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I lead a tranquil and solitary life, if a select company of friends in which the heart and mind are in continual movement can be called solitude. This is my consolation, and prevents me feeling in my own country as if I were in exile.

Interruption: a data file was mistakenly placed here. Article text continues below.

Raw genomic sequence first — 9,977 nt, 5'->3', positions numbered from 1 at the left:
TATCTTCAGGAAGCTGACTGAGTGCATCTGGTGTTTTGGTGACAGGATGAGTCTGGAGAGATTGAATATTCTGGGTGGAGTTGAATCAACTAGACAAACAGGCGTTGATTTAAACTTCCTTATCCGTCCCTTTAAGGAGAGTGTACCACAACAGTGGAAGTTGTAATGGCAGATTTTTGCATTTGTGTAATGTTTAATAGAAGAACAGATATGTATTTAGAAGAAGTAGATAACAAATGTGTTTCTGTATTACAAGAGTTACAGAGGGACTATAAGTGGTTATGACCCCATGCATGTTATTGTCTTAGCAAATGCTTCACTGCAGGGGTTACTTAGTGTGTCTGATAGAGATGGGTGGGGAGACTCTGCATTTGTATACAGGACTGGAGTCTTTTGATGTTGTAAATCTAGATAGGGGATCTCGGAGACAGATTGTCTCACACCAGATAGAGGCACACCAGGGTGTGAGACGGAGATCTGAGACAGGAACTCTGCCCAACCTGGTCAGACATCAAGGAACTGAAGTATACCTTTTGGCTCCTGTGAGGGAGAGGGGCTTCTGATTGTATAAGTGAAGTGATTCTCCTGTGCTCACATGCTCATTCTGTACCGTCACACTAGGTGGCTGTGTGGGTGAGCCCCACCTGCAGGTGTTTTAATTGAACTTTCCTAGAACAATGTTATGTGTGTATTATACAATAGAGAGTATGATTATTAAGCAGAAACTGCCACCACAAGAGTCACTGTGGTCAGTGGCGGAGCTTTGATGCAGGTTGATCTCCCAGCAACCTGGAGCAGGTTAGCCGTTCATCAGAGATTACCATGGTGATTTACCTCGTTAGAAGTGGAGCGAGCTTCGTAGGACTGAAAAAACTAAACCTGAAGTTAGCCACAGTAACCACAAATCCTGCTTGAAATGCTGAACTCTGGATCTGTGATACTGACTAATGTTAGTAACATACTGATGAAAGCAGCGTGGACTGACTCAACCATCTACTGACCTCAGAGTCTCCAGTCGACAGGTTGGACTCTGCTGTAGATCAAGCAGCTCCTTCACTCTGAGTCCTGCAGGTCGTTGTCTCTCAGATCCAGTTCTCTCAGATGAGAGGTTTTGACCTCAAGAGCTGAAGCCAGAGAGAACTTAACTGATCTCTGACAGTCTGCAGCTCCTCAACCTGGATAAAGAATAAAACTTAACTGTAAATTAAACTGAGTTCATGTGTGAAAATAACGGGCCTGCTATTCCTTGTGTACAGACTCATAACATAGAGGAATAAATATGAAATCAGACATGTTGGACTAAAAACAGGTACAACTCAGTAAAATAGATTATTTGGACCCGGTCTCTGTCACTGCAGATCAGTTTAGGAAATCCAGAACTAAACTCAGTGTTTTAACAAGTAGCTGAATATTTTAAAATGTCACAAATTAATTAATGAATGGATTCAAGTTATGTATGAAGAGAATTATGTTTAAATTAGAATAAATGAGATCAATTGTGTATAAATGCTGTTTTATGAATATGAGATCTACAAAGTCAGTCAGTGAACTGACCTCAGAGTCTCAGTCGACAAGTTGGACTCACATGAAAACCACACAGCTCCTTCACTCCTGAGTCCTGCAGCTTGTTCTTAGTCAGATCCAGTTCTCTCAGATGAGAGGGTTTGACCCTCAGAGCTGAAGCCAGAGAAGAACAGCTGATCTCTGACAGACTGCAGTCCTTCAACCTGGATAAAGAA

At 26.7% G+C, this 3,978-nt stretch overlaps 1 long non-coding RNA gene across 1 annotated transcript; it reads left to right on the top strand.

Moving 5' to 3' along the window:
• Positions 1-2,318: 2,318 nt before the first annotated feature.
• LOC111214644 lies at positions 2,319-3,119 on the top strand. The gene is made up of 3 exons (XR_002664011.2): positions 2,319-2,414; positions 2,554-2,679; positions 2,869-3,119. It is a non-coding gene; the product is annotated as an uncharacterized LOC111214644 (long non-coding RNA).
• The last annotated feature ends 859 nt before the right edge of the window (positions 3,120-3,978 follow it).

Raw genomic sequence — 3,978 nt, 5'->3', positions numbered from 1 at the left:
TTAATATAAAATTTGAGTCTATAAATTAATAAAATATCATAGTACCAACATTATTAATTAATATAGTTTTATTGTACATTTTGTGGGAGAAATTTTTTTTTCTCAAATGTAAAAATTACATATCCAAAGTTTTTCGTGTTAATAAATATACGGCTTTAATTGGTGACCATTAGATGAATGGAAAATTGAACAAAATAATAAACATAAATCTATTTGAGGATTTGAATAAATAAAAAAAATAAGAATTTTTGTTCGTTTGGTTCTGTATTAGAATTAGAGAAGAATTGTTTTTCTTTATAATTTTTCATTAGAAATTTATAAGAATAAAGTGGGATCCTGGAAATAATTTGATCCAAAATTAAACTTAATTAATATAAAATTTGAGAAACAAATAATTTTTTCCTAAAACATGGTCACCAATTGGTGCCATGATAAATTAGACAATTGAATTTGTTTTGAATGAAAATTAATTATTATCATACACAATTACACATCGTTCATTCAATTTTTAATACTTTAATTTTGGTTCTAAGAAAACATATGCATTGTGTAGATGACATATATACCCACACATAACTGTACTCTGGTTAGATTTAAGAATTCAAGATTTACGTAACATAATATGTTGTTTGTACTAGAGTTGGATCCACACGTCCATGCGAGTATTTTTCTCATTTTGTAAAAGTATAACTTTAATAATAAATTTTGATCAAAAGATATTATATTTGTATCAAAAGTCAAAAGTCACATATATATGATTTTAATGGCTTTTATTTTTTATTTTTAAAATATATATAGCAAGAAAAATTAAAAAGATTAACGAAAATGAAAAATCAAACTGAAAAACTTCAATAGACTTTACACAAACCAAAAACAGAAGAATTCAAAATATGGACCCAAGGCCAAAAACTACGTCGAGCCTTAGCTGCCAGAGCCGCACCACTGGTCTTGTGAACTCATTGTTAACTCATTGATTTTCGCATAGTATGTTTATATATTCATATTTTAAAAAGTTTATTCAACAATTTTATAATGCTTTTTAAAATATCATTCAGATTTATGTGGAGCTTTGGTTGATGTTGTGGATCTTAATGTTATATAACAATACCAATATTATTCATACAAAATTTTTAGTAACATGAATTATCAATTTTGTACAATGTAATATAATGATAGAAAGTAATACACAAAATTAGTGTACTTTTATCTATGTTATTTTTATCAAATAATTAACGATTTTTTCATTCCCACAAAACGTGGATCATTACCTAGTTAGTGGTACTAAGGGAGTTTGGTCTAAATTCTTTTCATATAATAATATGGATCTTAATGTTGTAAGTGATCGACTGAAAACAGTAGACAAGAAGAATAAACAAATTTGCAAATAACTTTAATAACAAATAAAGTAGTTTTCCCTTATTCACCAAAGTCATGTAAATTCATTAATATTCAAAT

As soon as the proofs of a crime and its reality are fully certified, the criminal must be allowed time and opportunity for his defence; but the time allowed must be so short as not to interfere with the speediness of his punishment, which, as we have seen, is one of the principal restraints from crime. A false philanthropy seems opposed to this shortness of time; but all doubt will vanish, on reflection that the more defective any system of law is, the greater are the dangers to which innocence is exposed. Such are some of the problems connected with penology, which best illustrate the imperfection of its hitherto attained results. Only one thing as yet seems to stand out from the mist, which is, that closely associated as crime and punishment are both in thought and speech, they are but little associated in reality. The amount of crime in a country appears to be a given quantity, dependent on quite other causes than the penal laws directed to its repression. The efficiency of the latter seems proportioned[107] to their mildness, not to their severity; such severity being always spoiled by an inevitable moderation in practice. The conclusion, therefore, would seem to be, that a short simple code, with every punishment attached to every offence, with every motive for aggravation of punishment stated, and on so moderate a scale that no discretion for its mitigation should be necessary, would be the means best calculated to give to penal laws their utmost value as preventives of crime, though experience proves that as such preventives their place is a purely secondary one in a really good system of legislation. The second consequence is, that the sovereign, who represents society itself, can only form general laws, obligatory on all; he cannot judge whether[125] any one in particular has broken the social compact, for in that case the nation would be divided into two parties, one represented by the sovereign, asserting the violation of such contract; the other by the accused, denying the same. Hence the necessity of a third person to judge of the fact; in other words, of a magistrate, whose decisions shall simply consist of affirmations or denials of particular facts, and shall also be subject to no appeal.